- June 2017 (1)
- April 2017 (1)
- March 2017 (2)
- June 2016 (1)
- January 2016 (1)
- June 2015 (1)
- May 2015 (1)
- April 2015 (1)
- March 2015 (1)
- February 2015 (2)
- January 2015 (1)
- December 2014 (9)
- November 2014 (2)
- August 2014 (1)
- July 2014 (1)
- June 2014 (4)
- May 2014 (1)
- April 2014 (2)
- March 2014 (6)
- December 2013 (1)
- September 2013 (2)
- August 2013 (1)
- July 2010 (1)
- June 2010 (1)
- April 2010 (1)
- March 2010 (2)
- January 2010 (4)
- December 2009 (3)
- November 2009 (7)
- October 2009 (5)
- September 2009 (1)
- August 2009 (1)
- July 2009 (2)
- June 2009 (2)
- May 2009 (2)
- April 2009 (3)
- March 2009 (2)
- February 2009 (6)
- January 2009 (5)
- December 2008 (5)
- November 2008 (9)
- October 2008 (4)
- September 2008 (3)
- August 2008 (13)
- July 2008 (11)
- June 2008 (5)
- May 2008 (2)
- April 2008 (8)
- March 2008 (7)
- February 2008 (4)
- January 2008 (6)
- December 2007 (4)
- November 2007 (4)
- October 2007 (5)
- September 2007 (5)
- August 2007 (3)
Monthly Archives: March 2008
On Faith and My Church
by Barack Obama
The pastor of my church, Rev. Jeremiah Wright, who recently preached his last sermon and is in the process of retiring, has touched off a firestorm over the last few days. He’s drawn attention as the result of some inflammatory and appalling remarks he made about our country, our politics, and my political opponents.
Let me say at the outset that I vehemently disagree and strongly condemn the statements that have been the subject of this controversy. I categorically denounce any statement that disparages our great country or serves to divide us from our allies. I also believe that words that degrade individuals have no place in our public dialogue, whether it’s on the campaign stump or in the pulpit. In sum, I reject outright the statements by Rev. Wright that are at issue.
Because these particular statements by Rev. Wright are so contrary to my own life and beliefs, a number of people have legitimately raised questions about the nature of my relationship with Rev. Wright and my membership in the church. Let me therefore provide some context.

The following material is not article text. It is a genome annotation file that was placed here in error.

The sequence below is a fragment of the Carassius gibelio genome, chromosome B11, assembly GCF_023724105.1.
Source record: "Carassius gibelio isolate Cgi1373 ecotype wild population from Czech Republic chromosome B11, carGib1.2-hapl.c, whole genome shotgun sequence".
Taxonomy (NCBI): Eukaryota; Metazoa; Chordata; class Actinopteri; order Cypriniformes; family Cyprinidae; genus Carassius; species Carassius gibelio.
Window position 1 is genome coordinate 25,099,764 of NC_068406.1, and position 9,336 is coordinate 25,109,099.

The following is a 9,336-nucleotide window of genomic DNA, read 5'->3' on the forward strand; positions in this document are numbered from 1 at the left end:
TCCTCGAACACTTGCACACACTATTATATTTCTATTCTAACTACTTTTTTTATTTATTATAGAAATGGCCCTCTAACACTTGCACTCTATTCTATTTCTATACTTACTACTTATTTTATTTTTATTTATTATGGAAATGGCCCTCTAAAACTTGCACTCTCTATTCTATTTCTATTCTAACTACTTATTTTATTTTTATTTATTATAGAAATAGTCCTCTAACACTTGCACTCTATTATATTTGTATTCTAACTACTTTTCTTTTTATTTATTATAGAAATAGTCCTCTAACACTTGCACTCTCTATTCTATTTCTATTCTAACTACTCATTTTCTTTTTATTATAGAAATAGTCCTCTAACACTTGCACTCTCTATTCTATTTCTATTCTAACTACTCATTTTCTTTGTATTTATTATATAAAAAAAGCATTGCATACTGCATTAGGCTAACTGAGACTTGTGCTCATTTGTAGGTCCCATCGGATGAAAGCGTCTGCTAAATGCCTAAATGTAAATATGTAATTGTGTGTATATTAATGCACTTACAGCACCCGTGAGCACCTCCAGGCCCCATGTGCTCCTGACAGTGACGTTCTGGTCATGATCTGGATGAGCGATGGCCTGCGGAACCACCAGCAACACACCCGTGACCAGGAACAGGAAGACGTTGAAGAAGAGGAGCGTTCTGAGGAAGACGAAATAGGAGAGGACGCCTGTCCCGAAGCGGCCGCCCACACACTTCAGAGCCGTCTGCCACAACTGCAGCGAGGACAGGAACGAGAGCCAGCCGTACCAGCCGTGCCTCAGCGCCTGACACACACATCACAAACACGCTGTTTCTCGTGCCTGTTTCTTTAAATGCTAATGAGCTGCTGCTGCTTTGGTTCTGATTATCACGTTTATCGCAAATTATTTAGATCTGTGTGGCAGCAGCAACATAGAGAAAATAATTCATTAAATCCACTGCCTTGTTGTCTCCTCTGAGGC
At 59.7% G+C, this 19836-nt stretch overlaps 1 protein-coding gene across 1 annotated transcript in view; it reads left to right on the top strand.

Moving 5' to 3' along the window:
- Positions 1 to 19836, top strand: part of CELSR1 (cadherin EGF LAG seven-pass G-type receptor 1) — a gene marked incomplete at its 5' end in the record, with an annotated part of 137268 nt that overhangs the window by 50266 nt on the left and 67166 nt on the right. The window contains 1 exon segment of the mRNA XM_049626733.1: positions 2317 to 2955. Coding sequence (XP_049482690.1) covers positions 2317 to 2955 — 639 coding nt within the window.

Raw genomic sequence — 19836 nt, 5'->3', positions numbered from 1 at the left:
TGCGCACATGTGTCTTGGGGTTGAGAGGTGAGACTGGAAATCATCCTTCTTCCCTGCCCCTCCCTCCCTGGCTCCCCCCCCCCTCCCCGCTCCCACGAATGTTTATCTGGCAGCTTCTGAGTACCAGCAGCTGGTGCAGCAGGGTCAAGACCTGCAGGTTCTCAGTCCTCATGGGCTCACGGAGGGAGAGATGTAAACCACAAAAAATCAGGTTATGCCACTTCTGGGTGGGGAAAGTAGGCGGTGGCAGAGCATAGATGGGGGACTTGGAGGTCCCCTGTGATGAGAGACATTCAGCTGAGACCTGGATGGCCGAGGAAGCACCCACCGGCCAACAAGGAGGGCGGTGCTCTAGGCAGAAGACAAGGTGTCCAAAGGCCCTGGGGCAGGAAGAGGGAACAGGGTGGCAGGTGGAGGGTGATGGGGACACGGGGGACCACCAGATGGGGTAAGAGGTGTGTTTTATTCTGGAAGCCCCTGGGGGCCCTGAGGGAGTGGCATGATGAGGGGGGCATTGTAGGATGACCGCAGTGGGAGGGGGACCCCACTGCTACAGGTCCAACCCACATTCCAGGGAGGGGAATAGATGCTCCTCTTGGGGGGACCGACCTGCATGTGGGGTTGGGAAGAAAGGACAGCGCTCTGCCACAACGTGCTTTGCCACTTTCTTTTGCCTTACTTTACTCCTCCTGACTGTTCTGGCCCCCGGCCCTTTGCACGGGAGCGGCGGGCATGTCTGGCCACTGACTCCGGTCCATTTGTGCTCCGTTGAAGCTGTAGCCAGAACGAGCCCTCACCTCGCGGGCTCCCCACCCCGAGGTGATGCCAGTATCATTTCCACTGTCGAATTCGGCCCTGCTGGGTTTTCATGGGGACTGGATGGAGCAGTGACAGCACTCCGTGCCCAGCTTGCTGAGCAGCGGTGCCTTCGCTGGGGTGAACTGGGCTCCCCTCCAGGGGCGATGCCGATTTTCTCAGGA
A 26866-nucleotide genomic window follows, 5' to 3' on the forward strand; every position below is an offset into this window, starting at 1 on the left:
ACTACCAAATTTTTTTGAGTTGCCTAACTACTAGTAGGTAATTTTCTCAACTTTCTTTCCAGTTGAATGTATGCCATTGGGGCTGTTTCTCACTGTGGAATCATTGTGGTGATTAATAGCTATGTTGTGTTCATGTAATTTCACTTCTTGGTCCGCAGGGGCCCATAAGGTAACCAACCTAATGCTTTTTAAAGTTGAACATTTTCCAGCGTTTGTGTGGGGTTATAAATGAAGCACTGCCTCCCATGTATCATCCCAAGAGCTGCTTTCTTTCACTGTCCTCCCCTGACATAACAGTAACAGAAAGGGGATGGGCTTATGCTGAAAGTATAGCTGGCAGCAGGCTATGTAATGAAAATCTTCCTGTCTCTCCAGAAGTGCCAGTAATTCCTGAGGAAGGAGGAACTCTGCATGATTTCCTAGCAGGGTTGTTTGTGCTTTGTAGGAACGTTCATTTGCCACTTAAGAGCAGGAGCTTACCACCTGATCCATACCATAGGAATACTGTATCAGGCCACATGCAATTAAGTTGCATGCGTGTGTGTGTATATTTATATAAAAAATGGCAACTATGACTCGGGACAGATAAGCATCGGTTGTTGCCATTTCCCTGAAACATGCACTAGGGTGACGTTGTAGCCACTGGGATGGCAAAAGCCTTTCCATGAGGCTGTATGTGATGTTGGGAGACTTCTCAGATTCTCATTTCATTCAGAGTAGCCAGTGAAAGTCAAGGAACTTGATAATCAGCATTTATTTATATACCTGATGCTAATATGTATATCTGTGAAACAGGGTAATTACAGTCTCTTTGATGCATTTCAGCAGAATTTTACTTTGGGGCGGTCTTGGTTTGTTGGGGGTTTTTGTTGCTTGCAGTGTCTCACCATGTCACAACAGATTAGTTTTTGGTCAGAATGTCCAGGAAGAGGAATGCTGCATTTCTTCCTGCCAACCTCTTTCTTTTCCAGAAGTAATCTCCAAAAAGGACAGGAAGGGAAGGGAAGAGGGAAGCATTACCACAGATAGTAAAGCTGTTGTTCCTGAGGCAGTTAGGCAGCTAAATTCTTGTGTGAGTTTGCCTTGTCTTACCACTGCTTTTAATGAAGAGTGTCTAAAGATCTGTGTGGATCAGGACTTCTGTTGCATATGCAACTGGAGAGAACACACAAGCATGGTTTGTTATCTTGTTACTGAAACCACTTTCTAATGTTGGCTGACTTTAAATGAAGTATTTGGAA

As I have written about in my books, I first joined Trinity United Church of Christ nearly twenty years ago. I knew Rev. Wright as someone who served this nation with honor as a United States Marine, as a respected biblical scholar, and as someone who taught or lectured at seminaries across the country, from Union Theological Seminary to the University of Chicago. He also led a diverse congregation that was and still is a pillar of the South Side and the entire city of Chicago. It’s a congregation that does not merely preach social justice but acts it out each day, through ministries ranging from housing the homeless to reaching out to those with HIV/AIDS.
Most importantly, Rev. Wright preached the gospel of Jesus, a gospel on which I base my life. In other words, he has never been my political advisor; he’s been my pastor. And the sermons I heard him preach always related to our obligation to love God and one another, to work on behalf of the poor, and to seek justice at every turn.
The statements that Rev. Wright made that are the cause of this controversy were not statements I personally heard him preach while I sat in the pews of Trinity or heard him utter in private conversation. When these statements first came to my attention, it was at the beginning of my presidential campaign. I made it clear at the time that I strongly condemned his comments. But because Rev. Wright was on the verge of retirement, and because of my strong links to the Trinity faith community, where I married my wife and where my daughters were baptized, I did not think it appropriate to leave the church.
Let me repeat what I’ve said earlier. All of the statements that have been the subject of controversy are ones that I vehemently condemn. They in no way reflect my attitudes and directly contradict my profound love for this country.